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To sleep, perchance to dream": A famous quote from William Shakespeare. This luxury might not be destined for your sleeping partner if you spend the night snoring. If you are constantly tired, suffer from brain fog and are faced with complaints that you snore, then you could be suffering from two common sleep disordered breathing syndromes such as Obstructive Sleep Apnea (OSA) or Upper Airways Resistance Syndrome (UARS).

Numerous studies suggest that snoring is on a continuum of sleep-breathing disturbances of which all humans are susceptible. While not all snorers will have Obstructive Sleep Apnea, it's important to look for complications of snoring, as well as to prevent progression later on into true Sleep Apnea.

How do OSA and UARS damage the brain?

You’ve probably heard about the physical side effects of Sleep Apnea, like high blood pressure, heart disease and diabetes, but OSA takes a huge toll on the brain as well.

The following are specific areas in the brain which are damaged from untreated OSA:

  • Multiple studies have discovered a decrease in both gray and white matter in the brains of subjects with OSA.
  • Recent studies have shown that OSA changes the levels of neurotransmitters GABA and glutamate in the brain.
  • Damage to the hippocampus due to OSA causes dysfunction of short and long-term memory and spatial navigation. The hippocampus is also one of the first areas to be damaged in Alzheimer’s disease.
  • OSA causes damage to the cerebellum which adjusts blood pressure control and motor coordination, including breathing. Damage to this area prevents the ability to coordinate vascular and motor activity.
  • It has also been shown, based on various high-tech MRI technologies, that certain critical areas of the brain that regulate breathing, blood pressure, pain, heart rhythm, mood, balance, motor coordination and memory are damaged when there are repeated episodes of apneas and low oxygen levels.
  • Researchers at UCLA found that mammillary body’s structures in the brain which are important in memory storage, were nearly 20% smaller in patients with OSA than in their untroubled counterparts. Mammary bodies are important for memory recall, as well as for memory for certain smells.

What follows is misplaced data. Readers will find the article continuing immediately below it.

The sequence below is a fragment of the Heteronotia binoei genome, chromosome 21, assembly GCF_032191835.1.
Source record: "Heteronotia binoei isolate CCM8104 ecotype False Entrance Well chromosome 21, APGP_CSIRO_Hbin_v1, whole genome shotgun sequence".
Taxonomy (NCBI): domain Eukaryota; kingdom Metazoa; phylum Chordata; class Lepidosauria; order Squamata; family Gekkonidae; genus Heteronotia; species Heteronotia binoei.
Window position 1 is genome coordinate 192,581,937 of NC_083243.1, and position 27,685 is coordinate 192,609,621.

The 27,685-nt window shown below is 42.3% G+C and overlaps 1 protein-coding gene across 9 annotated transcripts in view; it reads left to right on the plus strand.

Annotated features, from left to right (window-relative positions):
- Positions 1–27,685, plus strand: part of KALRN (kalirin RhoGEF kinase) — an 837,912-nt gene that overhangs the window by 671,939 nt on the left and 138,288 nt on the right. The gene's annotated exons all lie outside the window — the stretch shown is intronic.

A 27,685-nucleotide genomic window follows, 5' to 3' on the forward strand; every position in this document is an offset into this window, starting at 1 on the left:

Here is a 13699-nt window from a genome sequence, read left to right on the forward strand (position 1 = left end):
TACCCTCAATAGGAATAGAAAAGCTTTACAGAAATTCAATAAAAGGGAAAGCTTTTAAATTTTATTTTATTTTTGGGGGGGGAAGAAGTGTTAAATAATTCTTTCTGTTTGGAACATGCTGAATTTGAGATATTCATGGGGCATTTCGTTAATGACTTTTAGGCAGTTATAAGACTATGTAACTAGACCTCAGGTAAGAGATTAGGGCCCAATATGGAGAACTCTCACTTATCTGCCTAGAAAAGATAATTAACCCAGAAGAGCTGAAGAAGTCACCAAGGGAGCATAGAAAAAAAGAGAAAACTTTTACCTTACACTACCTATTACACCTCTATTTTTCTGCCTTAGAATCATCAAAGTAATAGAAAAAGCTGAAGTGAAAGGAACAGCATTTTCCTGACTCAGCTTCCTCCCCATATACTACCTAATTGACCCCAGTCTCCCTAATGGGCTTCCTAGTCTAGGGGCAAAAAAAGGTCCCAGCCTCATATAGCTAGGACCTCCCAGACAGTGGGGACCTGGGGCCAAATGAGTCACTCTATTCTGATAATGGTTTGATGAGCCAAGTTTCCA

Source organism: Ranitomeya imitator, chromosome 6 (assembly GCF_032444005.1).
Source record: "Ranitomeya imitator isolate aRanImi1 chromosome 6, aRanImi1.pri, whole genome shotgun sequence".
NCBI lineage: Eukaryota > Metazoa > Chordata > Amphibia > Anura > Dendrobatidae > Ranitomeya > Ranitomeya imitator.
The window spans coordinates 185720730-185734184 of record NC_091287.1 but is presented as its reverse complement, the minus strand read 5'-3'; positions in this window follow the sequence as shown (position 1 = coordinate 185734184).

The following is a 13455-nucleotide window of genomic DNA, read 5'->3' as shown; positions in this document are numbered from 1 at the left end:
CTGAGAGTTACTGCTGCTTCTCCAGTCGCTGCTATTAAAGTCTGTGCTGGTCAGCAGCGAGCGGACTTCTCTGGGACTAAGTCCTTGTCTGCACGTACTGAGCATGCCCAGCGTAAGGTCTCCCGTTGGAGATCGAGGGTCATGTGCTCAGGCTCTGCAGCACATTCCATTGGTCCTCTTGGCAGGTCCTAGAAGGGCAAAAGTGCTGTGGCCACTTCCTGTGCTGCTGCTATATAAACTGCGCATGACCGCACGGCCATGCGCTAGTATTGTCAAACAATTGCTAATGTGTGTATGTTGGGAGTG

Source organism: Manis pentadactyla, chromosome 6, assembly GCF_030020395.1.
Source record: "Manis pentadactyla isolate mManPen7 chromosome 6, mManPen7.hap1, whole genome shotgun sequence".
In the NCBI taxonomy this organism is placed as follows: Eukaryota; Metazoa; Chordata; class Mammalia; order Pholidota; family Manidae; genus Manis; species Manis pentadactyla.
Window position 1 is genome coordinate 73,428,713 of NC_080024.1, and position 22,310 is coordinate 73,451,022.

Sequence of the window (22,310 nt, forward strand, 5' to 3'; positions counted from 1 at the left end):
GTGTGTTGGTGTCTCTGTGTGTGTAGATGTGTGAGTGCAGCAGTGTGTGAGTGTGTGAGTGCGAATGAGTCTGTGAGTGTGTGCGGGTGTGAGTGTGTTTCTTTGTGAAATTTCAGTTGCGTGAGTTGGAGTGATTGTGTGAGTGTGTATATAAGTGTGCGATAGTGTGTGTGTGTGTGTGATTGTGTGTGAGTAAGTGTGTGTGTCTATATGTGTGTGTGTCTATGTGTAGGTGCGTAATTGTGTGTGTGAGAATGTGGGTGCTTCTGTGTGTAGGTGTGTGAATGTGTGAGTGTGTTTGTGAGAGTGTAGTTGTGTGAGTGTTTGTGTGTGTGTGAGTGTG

• The hippocampus is found to be significantly smaller in people with Obstructive Sleep Apnea. This area of the brain processes short and long-term memory and spatial navigation.
  • Researchers have demonstrated damage to neurons caused by decreased oxygen levels to the brain, which also contributes to memory loss and other cognitive problems.

If OSA can damage critical areas of the brain that regulates breathing, balance, memory and the autonomic nervous system, the implications are enormous. Is it possible that untreated Obstructive Sleep Apnea can damage breathing and reflex centres in the brain that can lead to heart failure? What proportion of Alzheimer’s disease is actually undiagnosed OSA? The possibilities are endless.

How does OSA and UARS cause memory loss?

  • These two conditions cause a range of daytime mental symptoms primarily due to the lack of restorative sleep, and the lack of oxygen to brain cells, which can occur multiple times an hour throughout the entire night! Symptoms of brain damage include shortened attention span, moodiness and especially reduced short-term recall or memory.
  • Research suggests that people with Sleep Apnea have trouble converting short-term memory into long term memory.
  • Consolidating memories, storing experiences so that they can be accessed later, is a vital link in the memory-creating process that occurs during sleep.
  • When slumber is impacted by these sleep disorders, people have trouble incorporating and categorising their experiences, which leads to impaired memory formation and forgetfulness.
  • Poor sleep quality and progressive brain damage induced by OSA and UARS could also be responsible for emotional problems and decreased cognitive functioning.

Can this brain damage be reversed?

The good news is that when OSA and UARS are effectively treated, this damage to the brain is reversible over time.

One study found that hippocampal damage can be partially reversed after a period of Continuous positive airway pressure (CPAP). The hippocampus is also one of the first areas to be damaged in Alzheimer’s disease.

There is mounting evidence that treating Sleep Apnea, such as with using CPAP therapy, may return patients' brain chemicals back to normal levels. According to the American Academy of Sleep Medicine, researchers found that a year of CPAP treatment, the patients’ white matter was almost completely restored, while their grey matter saw substantial improvement after only three months.

This is in line with other studies that have confirmed that CPAP treatment, when used regularly, can almost completely alleviate the cognitive symptoms and effects of Sleep Apnea.

How is OSA diagnosed?

A Sleep Study is a monitoring study done while you sleep, to assess certain important parameters. At Sleep Renewal, we are excited to launch "Home Sleep Studies" which can be done in the comfort of your own bed. The Home Sleep Study System uses Bluetooth technology to create a wireless body area network to maximise patient comfort and to measure the necessary parameters while you sleep.

Sleep Study diagnosesSleep Study treatment

Data from the overnight study is then sent to a neurophysiologist who will manually score your sleep pattern. If you do have OSA or UARS, you will then be referred to our Sleep Renewal doctors who will manage the process further.

If you or a loved one snore, are suffering from memory loss and decreased cognitive function, don't hesitate to talk to a doctor at Health Renewal so that OSA or UARS, two common sleep breathing disorders, can be excluded.